Fiscal 2007 “continues to be a strong environment” for clinically oriented contract research organisations (CROs), with new business trends “well above levels necessary to sustain long-term growth of 20% or more”, says a CRO Update issued this month by the equity research department of US financial services firm William Blair & Company.
The CRO sector is also beginning to see an upturn in compounds moving into Phases II and III of the clinical development cycle, while “healthy flows of capital into biotech further bolster our view that the environment is stable to improving”, the analysts comment.
These conclusions were drawn from two sources: an analysis of four leading indicators tracked by William Blair to assess the health of the pharmaceutical outsourcing industry; and the company’s third annual survey of CRO sponsors at pharmaceutical and biotechnology sponsors, conducted in conjunction with Thomson CenterWatch.
In this year’s survey of 21 executives, ICON reclaimed its position as the most frequently mentioned favourite CRO vendor on a range of quality measures, having lost out to PPD in last year’s survey (ICON was mentioned most frequently in William Blair’s first CRO survey). ICON also has the highest average quarterly book-to-bill ratio of the CROs tracked by William Blair, “suggesting it is likely gaining share”, the analysts note.
The four leading indicators examined in the CRO Update are R&D spending growth, compound growth, biotechnology funding and, most importantly, new business trends. Together, they suggest that “the overall environment for pharmaceutical outsourcing remains robust, with demand gradually shifting toward later-stage clinical activities as the pharma pipeline matures”, the analysts say.
There has been “surprisingly strong growth” in research and development spending over the last three quarters (13.0%, 16.0% and 13.8% respectively), well above the historical average of 9.9% following a slowdown in 2004-2005. This encouraging trend may be down to more compounds moving into Phase III trials, the analysts believe. Recent monthly data continue to “support comments we have heard from the field that Phase I business is robust and Phases II and III are picking up”, they comment, adding that pure-play clinical outsourcing companies “are an excellent vehicle to play a recovery in the biopharmaceutical industry’s later-stage product pipeline”.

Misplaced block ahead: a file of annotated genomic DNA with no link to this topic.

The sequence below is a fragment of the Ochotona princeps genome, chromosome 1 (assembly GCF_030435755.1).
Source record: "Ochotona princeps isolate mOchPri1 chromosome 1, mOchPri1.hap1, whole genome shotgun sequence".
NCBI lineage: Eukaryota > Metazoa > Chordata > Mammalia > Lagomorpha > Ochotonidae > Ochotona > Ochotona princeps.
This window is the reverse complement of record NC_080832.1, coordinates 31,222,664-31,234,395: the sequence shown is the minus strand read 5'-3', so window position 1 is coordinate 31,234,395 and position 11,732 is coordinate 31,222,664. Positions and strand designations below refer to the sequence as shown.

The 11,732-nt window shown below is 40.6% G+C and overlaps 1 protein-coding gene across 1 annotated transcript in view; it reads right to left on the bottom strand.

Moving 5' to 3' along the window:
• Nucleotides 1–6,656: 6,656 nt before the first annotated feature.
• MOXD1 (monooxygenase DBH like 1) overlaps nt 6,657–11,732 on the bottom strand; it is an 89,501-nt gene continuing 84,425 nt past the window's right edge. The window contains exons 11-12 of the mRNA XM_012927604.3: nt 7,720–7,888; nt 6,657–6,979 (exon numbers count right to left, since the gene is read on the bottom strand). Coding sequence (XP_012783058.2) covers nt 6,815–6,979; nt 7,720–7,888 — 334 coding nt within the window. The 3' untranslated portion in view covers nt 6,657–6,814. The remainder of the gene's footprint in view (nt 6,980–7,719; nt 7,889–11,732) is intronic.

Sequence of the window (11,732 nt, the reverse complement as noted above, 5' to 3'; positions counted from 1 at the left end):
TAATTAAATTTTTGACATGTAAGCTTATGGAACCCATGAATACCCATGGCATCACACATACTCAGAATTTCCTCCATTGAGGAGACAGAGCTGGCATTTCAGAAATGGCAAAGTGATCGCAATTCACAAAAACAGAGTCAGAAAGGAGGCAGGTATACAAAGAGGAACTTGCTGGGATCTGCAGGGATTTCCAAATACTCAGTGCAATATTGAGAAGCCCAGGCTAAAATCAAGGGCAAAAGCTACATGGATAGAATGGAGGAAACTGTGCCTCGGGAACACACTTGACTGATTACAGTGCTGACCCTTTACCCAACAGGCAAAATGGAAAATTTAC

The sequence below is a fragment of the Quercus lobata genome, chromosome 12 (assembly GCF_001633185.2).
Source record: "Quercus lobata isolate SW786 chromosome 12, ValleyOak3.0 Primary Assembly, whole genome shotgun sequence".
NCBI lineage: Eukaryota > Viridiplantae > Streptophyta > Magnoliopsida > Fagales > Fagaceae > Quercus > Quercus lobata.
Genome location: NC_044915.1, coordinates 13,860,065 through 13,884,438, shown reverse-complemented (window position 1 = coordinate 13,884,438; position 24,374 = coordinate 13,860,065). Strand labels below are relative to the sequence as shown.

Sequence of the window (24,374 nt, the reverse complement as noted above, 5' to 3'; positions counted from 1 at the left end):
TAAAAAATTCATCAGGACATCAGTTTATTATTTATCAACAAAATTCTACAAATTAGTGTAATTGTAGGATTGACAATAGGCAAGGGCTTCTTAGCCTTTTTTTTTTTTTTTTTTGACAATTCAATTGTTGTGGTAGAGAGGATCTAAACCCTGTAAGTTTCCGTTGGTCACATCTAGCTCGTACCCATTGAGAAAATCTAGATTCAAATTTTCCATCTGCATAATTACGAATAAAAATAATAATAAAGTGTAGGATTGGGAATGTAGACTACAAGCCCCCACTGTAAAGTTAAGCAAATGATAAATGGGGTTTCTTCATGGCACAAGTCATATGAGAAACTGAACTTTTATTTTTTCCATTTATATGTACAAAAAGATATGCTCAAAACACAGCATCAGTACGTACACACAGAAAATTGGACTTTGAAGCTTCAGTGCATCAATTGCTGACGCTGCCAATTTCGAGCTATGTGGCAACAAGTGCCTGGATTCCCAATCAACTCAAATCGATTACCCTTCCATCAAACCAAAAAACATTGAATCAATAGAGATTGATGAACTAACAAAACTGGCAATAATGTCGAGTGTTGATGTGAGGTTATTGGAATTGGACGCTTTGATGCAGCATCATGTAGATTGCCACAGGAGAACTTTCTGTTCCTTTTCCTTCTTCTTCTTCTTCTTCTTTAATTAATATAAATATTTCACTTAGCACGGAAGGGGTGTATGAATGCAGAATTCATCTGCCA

Biotechnology funding was around US$4.6 billion in the second quarter of 2007 and “has been bouncing between US$2.0 billion and US$5.0 billion per quarter since the beginning of 2006”, the Update points out. The analysts consider biotech funding an important indicator of the future health of the CRO industry, since biotech companies’ R&D dollars are taking an increasing share of the overall R&D spending mix, while biotechs generally outsource a larger proportion of their development expenditure.
Book to bill
The fourth indicator is quarterly net new business, defined by William Blair as all of the business won by a CRO during a quarter, minus that quarter’s cancellations of business previously won. To forecast CRO revenue growth around one year ahead, the analysts look at the book-to-bill ratio, calculated by dividing net new business by revenue in a given quarter. Book-to-bill ratios of more than 1.0 suggest the CRO is winning new business over and above current-period revenues, they explain. A sustained book-to-bill ratio of 1.15-1.20 times indicates that revenue should grow by 15-20%, assuming the duration of contracts won is stable.
In the second quarter of 2007, the weighted average book-to-bill ratio for a CRO cluster comprising Covance, ICON, PPD, Parexel, Kendle, Inveresk, PRA, PharmaNet and Quintiles was 1.32 times, while the 12-month rolling book-to-bill ratio (book-to-bill data are more volatile than those for revenue growth) was 1.40 times. The latter figure was slightly below last year’s 12-month rolling average of 1.44 times but above the 1.21 times ratio seen two years ago. “We believe bookings, particularly for later-stage development, should remain strong as the large number of early-stage molecules shift into later-stage trials,” the analysts comment.
These conclusions generally accorded with the views expressed in the survey of CRO sponsors. For example, 62% of responders said they expected outsourcing to increase over the next few years, although this was down slightly from 66% of respondents in last year’s survey. Nonetheless, the response confirms William Blair’s expectation that “as long as trials keep getting larger and more complicated, research and development spending continues to increase, and sponsor headcount remains under pressure, outsourcing penetration should keep inching up”.